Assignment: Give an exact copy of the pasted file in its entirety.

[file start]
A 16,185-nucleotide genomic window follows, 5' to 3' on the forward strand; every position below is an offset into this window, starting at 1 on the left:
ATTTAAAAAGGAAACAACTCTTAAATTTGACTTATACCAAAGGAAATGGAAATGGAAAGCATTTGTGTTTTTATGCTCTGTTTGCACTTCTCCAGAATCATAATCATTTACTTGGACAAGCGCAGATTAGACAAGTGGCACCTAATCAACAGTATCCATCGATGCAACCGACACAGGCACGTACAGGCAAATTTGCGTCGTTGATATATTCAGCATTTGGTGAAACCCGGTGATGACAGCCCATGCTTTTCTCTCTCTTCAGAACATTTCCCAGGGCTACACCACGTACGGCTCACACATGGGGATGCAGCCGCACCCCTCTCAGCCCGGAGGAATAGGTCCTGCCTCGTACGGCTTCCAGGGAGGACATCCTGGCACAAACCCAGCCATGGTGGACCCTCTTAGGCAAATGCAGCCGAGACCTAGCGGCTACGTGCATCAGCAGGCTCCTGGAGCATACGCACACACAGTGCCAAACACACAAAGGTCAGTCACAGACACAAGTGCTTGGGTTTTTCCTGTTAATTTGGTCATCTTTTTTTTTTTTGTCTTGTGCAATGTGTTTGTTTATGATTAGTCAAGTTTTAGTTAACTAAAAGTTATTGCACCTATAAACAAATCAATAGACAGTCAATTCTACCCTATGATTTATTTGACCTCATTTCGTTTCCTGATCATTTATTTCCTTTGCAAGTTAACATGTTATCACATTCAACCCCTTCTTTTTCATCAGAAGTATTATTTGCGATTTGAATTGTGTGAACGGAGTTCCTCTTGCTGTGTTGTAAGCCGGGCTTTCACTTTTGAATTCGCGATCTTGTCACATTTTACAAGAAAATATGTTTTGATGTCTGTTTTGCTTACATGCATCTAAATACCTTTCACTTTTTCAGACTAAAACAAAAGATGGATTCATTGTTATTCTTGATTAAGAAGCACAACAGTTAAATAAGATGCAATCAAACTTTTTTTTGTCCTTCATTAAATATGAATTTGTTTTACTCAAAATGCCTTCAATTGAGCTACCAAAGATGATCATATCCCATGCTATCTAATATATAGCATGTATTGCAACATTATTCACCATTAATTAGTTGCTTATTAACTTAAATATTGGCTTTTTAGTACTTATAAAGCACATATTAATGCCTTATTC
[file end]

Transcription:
A 16,185-nucleotide genomic window follows, 5' to 3' on the forward strand; every position below is an offset into this window, starting at 1 on the left:
ATTTAAAAAGGAAACAACTCTTAAATTTGACTTATACCAAAGGAAATGGAAATGGAAAGCATTTGTGTTTTTATGCTCTGTTTGCACTTCTCCAGAATCATAATCATTTACTTGGACAAGCGCAGATTAGACAAGTGGCACCTAATCAACAGTATCCATCGATGCAACCGACACAGGCACGTACAGGCAAATTTGCGTCGTTGATATATTCAGCATTTGGTGAAACCCGGTGATGACAGCCCATGCTTTTCTCTCTCTTCAGAACATTTCCCAGGGCTACACCACGTACGGCTCACACATGGGGATGCAGCCGCACCCCTCTCAGCCCGGAGGAATAGGTCCTGCCTCGTACGGCTTCCAGGGAGGACATCCTGGCACAAACCCAGCCATGGTGGACCCTCTTAGGCAAATGCAGCCGAGACCTAGCGGCTACGTGCATCAGCAGGCTCCTGGAGCATACGCACACACAGTGCCAAACACACAAAGGTCAGTCACAGACACAAGTGCTTGGGTTTTTCCTGTTAATTTGGTCATCTTTTTTTTTTTTGTCTTGTGCAATGTGTTTGTTTATGATTAGTCAAGTTTTAGTTAACTAAAAGTTATTGCACCTATAAACAAATCAATAGACAGTCAATTCTACCCTATGATTTATTTGACCTCATTTCGTTTCCTGATCATTTATTTCCTTTGCAAGTTAACATGTTATCACATTCAACCCCTTCTTTTTCATCAGAAGTATTATTTGCGATTTGAATTGTGTGAACGGAGTTCCTCTTGCTGTGTTGTAAGCCGGGCTTTCACTTTTGAATTCGCGATCTTGTCACATTTTACAAGAAAATATGTTTTGATGTCTGTTTTGCTTACATGCATCTAAATACCTTTCACTTTTTCAGACTAAAACAAAAGATGGATTCATTGTTATTCTTGATTAAGAAGCACAACAGTTAAATAAGATGCAATCAAACTTTTTTTTGTCCTTCATTAAATATGAATTTGTTTTACTCAAAATGCCTTCAATTGAGCTACCAAAGATGATCATATCCCATGCTATCTAATATATAGCATGTATTGCAACATTATTCACCATTAATTAGTTGCTTATTAACTTAAATATTGGCTTTTTAGTACTTATAAAGCACATATTAATGCCTTATTC